Nov
20

Hour of the Wolf Movie Review: THE KING AND THE MOCKINGBIRD

An animated classic thirty years in the making gets its US debut in THE KING AND THE MOCKINGBIRD.

An animated classic thirty years in the making gets its US debut in THE KING AND THE MOCKINGBIRD.

If you’ve been going through the vast collection of films that have lapsed into the pubic domain — and you probably have, because who can afford entertainment otherwise? — you’ve likely stumbled upon an animated feature called, The Curious Adventures of Mr. Wonderbird, a strange little thing with voices by such luminaries as Peter Ustinov, Claire Bloom, and Denholm Elliott. Whether you watched it all the way through or just paused long enough to think, Huhn, what’s this all about?, it turns out that the film, which has been knocking around since the 1950’s, is just the tip of a visionary iceberg that was taken away from its creators, the director Paul Grimaut and the poet and screenwriter Jacques Prévert, and released unfinished without their permission. It took some thirty years to complete the project, and another thirty-odd years for it to get its U.S. release. Now, under the title The King and the Mockingbird, the film is making its way into theaters this Friday, and kid, it was well worth the wait. I go a bit into the film’s history and why this fractured fairy tale deserves its place among the ranks of animation classics in my review for Jim Freund’s Hour of the Wolf. Plus: My thoughts on the Studio Ghibli documentary, The Kingdom of Dreams and Madness. Click on the player to hear the segment.

Nov
13

Hour of the Wolf Movie Review: INTERSTELLAR

When Planting Your Blanket and Umbrella, Please Remember About High Tide: The Search for Earth 2 Commences in INTERSTELLAR.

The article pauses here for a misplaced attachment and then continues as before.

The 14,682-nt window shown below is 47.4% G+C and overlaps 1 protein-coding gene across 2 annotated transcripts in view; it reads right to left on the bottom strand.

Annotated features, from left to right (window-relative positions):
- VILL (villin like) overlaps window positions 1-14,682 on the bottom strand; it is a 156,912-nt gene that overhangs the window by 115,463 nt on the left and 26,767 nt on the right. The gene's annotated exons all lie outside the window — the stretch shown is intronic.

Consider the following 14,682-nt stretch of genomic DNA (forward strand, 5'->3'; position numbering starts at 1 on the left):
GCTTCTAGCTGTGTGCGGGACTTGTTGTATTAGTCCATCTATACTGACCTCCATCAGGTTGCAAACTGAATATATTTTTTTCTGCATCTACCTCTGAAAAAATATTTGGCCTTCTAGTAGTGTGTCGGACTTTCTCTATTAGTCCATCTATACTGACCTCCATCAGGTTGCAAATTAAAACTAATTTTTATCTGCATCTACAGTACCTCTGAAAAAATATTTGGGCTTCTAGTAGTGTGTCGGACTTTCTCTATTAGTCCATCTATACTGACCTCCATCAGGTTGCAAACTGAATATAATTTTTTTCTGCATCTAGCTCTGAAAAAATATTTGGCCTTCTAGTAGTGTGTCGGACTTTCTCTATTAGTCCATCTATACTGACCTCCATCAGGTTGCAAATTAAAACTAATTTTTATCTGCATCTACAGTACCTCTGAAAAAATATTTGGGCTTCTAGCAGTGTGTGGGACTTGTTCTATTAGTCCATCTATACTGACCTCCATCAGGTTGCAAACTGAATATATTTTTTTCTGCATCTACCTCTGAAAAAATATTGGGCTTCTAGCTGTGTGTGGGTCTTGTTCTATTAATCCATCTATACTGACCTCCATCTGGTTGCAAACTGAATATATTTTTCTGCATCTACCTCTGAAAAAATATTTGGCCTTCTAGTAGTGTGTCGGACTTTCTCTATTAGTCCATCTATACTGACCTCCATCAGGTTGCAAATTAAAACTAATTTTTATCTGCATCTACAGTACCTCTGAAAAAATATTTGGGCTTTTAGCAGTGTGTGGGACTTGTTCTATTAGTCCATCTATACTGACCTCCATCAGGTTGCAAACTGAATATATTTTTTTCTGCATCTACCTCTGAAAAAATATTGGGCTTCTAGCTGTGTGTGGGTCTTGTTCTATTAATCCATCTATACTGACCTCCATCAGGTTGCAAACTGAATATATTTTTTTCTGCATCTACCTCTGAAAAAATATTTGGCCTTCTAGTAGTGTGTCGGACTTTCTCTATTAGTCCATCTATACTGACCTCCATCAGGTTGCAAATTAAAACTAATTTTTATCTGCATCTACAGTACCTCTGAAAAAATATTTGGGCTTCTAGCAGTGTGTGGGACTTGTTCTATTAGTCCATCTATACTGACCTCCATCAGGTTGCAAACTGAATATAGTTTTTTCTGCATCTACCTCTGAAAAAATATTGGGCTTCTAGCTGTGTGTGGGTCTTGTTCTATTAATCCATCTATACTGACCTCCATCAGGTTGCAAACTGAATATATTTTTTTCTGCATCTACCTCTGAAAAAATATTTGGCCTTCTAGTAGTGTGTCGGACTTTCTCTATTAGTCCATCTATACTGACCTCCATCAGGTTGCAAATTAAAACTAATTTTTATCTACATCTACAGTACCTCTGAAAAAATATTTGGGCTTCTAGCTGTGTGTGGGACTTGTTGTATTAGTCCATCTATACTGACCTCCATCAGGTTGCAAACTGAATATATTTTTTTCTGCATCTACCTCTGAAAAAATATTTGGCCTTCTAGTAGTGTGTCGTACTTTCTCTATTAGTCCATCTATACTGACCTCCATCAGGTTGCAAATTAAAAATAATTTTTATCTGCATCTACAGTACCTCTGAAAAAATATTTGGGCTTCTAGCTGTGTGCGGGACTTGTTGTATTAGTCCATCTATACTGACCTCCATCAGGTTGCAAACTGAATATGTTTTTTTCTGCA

When planting your blanket and umbrella, please remember about high tide: The search for Earth 2 commences in INTERSTELLAR.

Here’s the dilemma: I saw Stanley Kubrick’s 2001: A Space Odyssey when I was twelve years old, and to say it was a formative experience is an understatement. The film fundamentally changed the way I thought about science fiction, narrative story-telling, and the nature of film itself. Not that I was cognizant of all of that at the time — I was twelve fer chrissake — but something in that film set the switch that eventually led to the obsessive film nerd you see before you today.

So when Christopher Nolan lards copious references to that most hallowed of space epics throughout his own epically-proportioned Interstellar — robots that look like monoliths; resonant organ chords that echo the last few seconds of Also Sprach Zarathustra, no less than two, maybe even three, stargate-like experiences, etc, etc. — it’s hard not to regard it as not so much heartfelt homage as a throwing down of the gauntlet. I was able to work my way around that impulse, and my review of the film for Jim Freund’s Hour of the Wolf is able to regard the project for what it is, as well as what it aspires to. Click on the player to hear the review.